Editor’s note » This is the first of a six-part series of articles that will deconstruct the requirements of AC7102. Each article will appear every other month through 2021.
Throughout my consulting work, questions regarding Nadcap heat-treat checklists are often presented. These questions range from interpretation to job audits to applicability. In this series, I will examine select Nadcap heat treat checklists as well as the top-10 NCRs, according to PRI.
AC7102 is the baseline checklist in the heat-treat commodity. Suppliers obtaining Nadcap accreditation in heat treat must include this checklist regardless of the heat-treat process being performed. Additional checklists are added depending on what thermal processes a supplier wishes or is required to include in their scope. In this article series, we will address the following checklists seen in Figure 1.
AC7102 – Format
The format of AC7102 can be split into 10 main sections (less the job audits), which may make it easier to identify and account for requirements. We will address select items from select categories. It is important to note that questions that have a (UXY) designation next to them must be answered by all suppliers, regardless if that specific UXY designation is applicable. (See Figure 2)
Section 1 – Audit Requirements
Section one begins by addressing the self-audit (aka internal audit) that suppliers must complete prior to the Nadcap audit. This section references OP1105 (Nadcap Operating Procedure), which can be found on the eaudit.net website within the documents section. It is important to understand and read Nadcap operating procedures as they will apply to all suppliers seeking accreditation or who already have accreditation. The self-audit must include the Nadcap checklists, which apply to the suppliers prospective or current scope of accreditation as stated in question 1.1.1 (& 3.5.2). In fact, para 3.5.2, which is essentially a repeat of 1.1.1, is No. 10 on the list of the top 10-findings for AC7102.
Section one also requires that, during the self-audit, the supplier identify procedure and paragraph number for each checklist question that requires it. An example of this would be question 3.6.4: “Are there procedures that address the use and placement of load thermocouples when required by specification or customer requirements?” You will notice this paragraph is referencing the word “procedure,” which should be an indication that a procedure and paragraph must be referenced. Another indication may be when a question uses the phrase “do documents exists.”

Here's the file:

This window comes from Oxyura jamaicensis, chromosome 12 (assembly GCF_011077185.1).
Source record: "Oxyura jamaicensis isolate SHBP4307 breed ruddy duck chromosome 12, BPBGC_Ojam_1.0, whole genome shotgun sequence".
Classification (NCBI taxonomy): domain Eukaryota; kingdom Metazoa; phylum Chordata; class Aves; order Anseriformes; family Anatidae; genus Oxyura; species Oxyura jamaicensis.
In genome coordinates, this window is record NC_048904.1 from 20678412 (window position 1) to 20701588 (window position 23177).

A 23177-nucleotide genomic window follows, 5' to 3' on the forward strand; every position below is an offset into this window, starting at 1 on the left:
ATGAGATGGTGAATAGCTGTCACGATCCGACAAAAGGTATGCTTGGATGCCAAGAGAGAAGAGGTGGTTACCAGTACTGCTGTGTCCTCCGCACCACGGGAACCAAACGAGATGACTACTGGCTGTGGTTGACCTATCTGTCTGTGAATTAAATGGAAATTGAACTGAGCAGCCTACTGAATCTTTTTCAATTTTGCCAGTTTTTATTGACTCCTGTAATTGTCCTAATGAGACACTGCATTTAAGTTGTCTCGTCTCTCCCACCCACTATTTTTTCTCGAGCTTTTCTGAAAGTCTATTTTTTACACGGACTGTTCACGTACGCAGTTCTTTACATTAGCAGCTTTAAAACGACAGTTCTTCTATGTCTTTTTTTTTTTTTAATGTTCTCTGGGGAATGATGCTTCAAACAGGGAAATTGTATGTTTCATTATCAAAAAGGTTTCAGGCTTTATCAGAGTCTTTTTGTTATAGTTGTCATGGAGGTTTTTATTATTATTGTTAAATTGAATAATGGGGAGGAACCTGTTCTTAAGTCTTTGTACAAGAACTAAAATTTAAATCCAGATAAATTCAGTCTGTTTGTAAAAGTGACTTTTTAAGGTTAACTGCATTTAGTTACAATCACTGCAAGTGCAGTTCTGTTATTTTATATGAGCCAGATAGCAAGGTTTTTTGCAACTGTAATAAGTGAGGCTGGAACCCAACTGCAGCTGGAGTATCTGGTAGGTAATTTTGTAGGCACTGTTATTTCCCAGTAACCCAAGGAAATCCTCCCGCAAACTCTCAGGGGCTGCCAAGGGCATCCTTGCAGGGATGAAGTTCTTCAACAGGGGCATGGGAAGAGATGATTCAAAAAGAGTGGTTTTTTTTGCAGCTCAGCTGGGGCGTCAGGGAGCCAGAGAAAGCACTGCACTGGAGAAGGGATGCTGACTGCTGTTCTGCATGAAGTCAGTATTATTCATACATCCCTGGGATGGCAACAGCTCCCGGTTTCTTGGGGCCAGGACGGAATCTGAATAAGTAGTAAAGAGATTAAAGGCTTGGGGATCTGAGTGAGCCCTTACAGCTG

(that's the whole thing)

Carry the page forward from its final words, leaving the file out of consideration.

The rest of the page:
The self-audit is the best check and balance for suppliers, making it important to have good procedures and practices in place regarding the self-audit. When I perform internal audits for suppliers, I typically identify the procedure, revision of the procedure, and paragraph for each question, regardless if certain phrases are used. This can account for several things: 1) if there is a question during the Nadcap audit, you can reference what is written and 2) if a certain topic is not applicable, your procedures will prohibit the topic within internal procedures instead of leaving it open ended. An example of this would be question 5.4, titanium cleaning. Let us assume titanium is not in the scope of your audit, and you choose to just mark N.A. without identifying in your procedures that titanium is not processed. This has the potential to cause a leak in the contract review process if titanium work is quoted.
Questions 18.104.22.168 through 1.1.4
The next section is questions 22.214.171.124 through 1.1.4. These questions are within the top 5 findings and due to this, we will address these questions.
Questions 126.96.36.199: “Did the auditee perform a self-audit as above, including all applicable job audits?”
This happens to be No. 3 on the top-10 findings. The self-audit must be completed in full, as it applies, with all job-audit. Let us assume AC7102, AC7102/8, and AC7102/2 are part of your scope of accreditation. AC7102/2 is for aluminum heat treating and lists 2-job audits at the end of the checklist. The question will be asked: Do I need to fill our all 10-job audits on AC7102 (baseline checklist) including the 2-job audits in AC7102/2? Or can I substitute the 2-job audits in AC7102/2 and subtract those two job audits from the main checklist AC7102 and only perform 8-job audits within AC7102? This is a common question regardless of the addition checklist accompanying AC7102. The answer to this question is: If you have an additional checklist aside from AC7102 baseline that has job audits, those job audits may be subtracted from the 10-total required within AC7102.
Question 1.1.2: “Were all of the non-conformances identified by the auditee’s self-audit addressed by their corrective action system prior to this Nadcap audit?”
This question would apply if a supplier marked “NO” to any checklist questions, including additional slash checklists. Heat-treat auditor advisory HT-16-003 was issued in 2016 addressing how this should be done.
Question 1.1.3: “Did the auditee provide the following documents to the auditor 30 days prior to the audit?”
This question relates to what must be submitted to the auditor/eaudit.net 30-days prior to the audit. This question is No. 2 on the top-10 findings. The question lists six categories: 1) list of equipment, 2) list of purchases and services, 3) list of prime customers and specifications, 4) list of heat-treat specifications, 5) copy of general internal procedures applicable to heat treat, and 6) a copy of the organization chart. I would recommend suppliers make a template that lists these items and have the list verified by quality to ensure all items requested are captured in the document submitted to PRI.
Quality System Requirements
The portion of this section that should get the most attention is question 3.4.1.